Jesuit Student Research Symposium 2015: Jesuits and Race, 11 November 2015
By Alicia Detelich – Archives and Records Management
Following on the success of the 2014 Jesuit Restoration Student Research Symposium, the Saint Louis University Libraries Department of Archives and Records Management hosted the 2nd Annual Jesuit Student Research Symposium on November 11, 2015. Co-sponsored by the University Libraries, the History Department, the Office of Mission and Identity, and the Jesuit Archives: Central United States, the theme for this year’s Symposium was “Jesuits and Race.”The Symposium ran from 10:30am until about 5:00pm. Attendance was 50% higher than at the 2014 Symposium, with about 72 unique attendees throughout the day. The highest attendance at a single session was about 48.
David P. Miros, Ph.D., Archivist at the Jesuit Archives: Central United States delivered the opening remarks. History Department faculty member Fr. Steve Schoenig, SJ, followed with a prayerful invocation.
The first, most-attended session featured a keynote speech by History Department professor Nathaniel Millett, Ph.D., entitled The History and Memory of Slavery at Saint Louis University, followed by a response from Georgetown undergraduate Matthew Quallen. The talks focused on the history of slaveholding at SLU and Georgetown and the way that this history has since been reckoned with, or not, by the institutions and their supporters.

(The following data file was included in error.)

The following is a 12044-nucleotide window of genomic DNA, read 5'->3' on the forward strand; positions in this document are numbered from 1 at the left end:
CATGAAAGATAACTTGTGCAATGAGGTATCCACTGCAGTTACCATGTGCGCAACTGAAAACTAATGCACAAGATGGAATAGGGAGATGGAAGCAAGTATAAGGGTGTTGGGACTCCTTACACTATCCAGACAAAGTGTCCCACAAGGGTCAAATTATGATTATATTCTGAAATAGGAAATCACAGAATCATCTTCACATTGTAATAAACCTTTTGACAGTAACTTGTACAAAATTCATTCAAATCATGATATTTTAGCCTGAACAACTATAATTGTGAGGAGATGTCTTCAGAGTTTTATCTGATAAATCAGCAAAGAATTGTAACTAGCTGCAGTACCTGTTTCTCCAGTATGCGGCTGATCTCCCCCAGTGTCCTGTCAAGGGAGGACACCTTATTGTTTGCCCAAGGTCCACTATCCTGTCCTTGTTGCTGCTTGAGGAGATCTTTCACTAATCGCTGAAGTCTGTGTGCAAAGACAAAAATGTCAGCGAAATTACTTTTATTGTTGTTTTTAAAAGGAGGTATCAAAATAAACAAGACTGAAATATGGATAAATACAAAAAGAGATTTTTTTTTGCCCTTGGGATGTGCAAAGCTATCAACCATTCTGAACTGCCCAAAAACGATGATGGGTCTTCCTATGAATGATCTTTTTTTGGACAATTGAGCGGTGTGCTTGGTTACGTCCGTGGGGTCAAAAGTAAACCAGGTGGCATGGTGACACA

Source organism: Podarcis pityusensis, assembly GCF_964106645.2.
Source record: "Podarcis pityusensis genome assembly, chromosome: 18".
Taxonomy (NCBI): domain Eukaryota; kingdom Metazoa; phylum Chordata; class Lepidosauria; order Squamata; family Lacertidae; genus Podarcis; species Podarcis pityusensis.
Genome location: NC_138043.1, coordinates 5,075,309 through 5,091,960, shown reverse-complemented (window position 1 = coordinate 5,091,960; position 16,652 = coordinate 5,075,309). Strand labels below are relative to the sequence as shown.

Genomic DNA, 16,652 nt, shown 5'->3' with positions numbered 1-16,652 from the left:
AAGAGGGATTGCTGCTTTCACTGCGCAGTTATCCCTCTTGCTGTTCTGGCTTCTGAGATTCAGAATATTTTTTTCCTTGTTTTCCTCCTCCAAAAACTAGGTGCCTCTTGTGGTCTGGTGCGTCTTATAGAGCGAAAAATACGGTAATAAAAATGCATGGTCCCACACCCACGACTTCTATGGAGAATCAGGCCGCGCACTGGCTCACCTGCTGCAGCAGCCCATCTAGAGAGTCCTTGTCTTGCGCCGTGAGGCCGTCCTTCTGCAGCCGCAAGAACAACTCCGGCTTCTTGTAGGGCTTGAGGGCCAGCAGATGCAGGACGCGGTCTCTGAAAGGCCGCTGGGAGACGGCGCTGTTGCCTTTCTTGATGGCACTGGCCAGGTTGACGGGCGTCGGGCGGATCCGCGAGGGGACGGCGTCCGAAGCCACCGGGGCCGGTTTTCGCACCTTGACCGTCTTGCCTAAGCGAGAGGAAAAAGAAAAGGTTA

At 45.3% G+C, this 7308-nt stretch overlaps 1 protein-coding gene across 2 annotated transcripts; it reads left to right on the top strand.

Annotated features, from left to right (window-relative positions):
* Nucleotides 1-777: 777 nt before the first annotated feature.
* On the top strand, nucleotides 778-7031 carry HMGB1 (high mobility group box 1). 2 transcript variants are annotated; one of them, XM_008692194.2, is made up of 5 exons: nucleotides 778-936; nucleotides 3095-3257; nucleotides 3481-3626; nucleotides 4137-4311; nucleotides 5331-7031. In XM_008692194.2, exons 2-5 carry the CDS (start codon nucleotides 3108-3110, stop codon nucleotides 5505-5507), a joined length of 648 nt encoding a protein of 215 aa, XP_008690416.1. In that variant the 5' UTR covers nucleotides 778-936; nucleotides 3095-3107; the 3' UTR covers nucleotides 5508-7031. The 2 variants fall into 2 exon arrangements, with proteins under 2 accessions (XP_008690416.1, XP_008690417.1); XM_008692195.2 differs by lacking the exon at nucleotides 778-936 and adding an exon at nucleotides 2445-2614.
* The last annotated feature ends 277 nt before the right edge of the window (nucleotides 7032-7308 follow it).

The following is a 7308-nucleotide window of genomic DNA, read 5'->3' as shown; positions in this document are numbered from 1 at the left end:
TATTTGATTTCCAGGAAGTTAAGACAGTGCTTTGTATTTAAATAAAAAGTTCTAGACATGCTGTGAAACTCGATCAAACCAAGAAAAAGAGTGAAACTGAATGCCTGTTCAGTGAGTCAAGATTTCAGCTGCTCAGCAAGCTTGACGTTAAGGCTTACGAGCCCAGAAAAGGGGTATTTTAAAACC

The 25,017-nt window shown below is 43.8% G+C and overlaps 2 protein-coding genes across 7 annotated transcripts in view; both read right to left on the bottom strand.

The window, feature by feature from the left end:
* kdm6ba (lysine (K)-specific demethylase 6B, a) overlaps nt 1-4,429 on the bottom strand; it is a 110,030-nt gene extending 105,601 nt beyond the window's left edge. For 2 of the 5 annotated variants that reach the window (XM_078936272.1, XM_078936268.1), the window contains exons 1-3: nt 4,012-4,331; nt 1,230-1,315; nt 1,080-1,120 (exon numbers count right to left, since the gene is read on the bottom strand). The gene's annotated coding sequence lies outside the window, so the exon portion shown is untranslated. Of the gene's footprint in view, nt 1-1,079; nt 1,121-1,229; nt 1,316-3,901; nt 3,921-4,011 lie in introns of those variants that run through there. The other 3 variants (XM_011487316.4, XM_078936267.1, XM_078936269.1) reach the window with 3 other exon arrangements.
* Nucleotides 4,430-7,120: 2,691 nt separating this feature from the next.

The second session, Jesuits and Race in the Nineteenth Century, was chaired by History Department professor Silvana Siddali, Ph.D, and included three presentations. The first, “Francis Xavier Weninger and the Miracle at Saint Joseph,” was delivered by Alicia Detelich of the Department of Archives and Records Management. The second was given by Thomas Richardson of Emporia State University, entitled “On a Mission for the Nation: A Microhistory of Francis Xavier Weninger, SJ.” The final presentation, by Kelly Schmidt of Loyola University Chicago (read by Alex Bisio of the Jesuit Archives) was titled “Conflicting and Changing Attitudes and Actions of Cincinnati Jesuits toward Race and Slavery, 1830s-1870s.”
The final session, Jesuits and Race in the 20th Century, was chaired by History Department professor Daniel Schlafly, Ph.D., and opened with a presentation by Saint Louis University student Nathan Thibon entitled “Serving in the Sands: The Jesuits and Their Students at Baghdad College.” The second presentation, “United by Faith, Divided by Race: The Catholic Church’s Role in St. Louis’s Segregation in the First Decades of the Twentieth Century” was given by Jeff Dorr, SJ, SLU alum and teacher at Creighton Preparatory School, Omaha, NE. The final presentation was delivered by Saint Louis University freshman Logan McNeil, entitled “Jesuits in the South.”
The Symposium closed with brief remarks by Fr. Christopher Collins, S.J., S.T.D., Assistant to the President for Mission and Identity.
In conjunction with the Symposium, the University Archives produced an exhibit of reproductions currently on display in the Pius Library 2nd floor gallery. The exhibit examines the legacy of racial issues at Saint Louis University and is divided into three sub-themes: racial integration at SLU, the student protests of 1969-1970 and those of 2014, and faculty scholarship and community engagement on issues of race. The exhibit will remain in the gallery until early 2016.